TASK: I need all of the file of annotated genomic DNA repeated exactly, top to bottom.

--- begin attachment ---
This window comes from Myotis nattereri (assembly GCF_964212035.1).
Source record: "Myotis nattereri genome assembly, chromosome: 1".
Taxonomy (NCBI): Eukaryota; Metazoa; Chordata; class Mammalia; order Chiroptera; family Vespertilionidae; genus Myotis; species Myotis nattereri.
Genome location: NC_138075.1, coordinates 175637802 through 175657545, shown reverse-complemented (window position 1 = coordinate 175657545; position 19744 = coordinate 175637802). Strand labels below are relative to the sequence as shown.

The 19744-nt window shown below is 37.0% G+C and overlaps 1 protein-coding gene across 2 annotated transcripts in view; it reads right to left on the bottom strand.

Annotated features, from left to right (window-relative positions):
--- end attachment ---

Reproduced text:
This window comes from Myotis nattereri (assembly GCF_964212035.1).
Source record: "Myotis nattereri genome assembly, chromosome: 1".
Taxonomy (NCBI): Eukaryota; Metazoa; Chordata; class Mammalia; order Chiroptera; family Vespertilionidae; genus Myotis; species Myotis nattereri.
Genome location: NC_138075.1, coordinates 175637802 through 175657545, shown reverse-complemented (window position 1 = coordinate 175657545; position 19744 = coordinate 175637802). Strand labels below are relative to the sequence as shown.

The 19744-nt window shown below is 37.0% G+C and overlaps 1 protein-coding gene across 2 annotated transcripts in view; it reads right to left on the bottom strand.

Annotated features, from left to right (window-relative positions):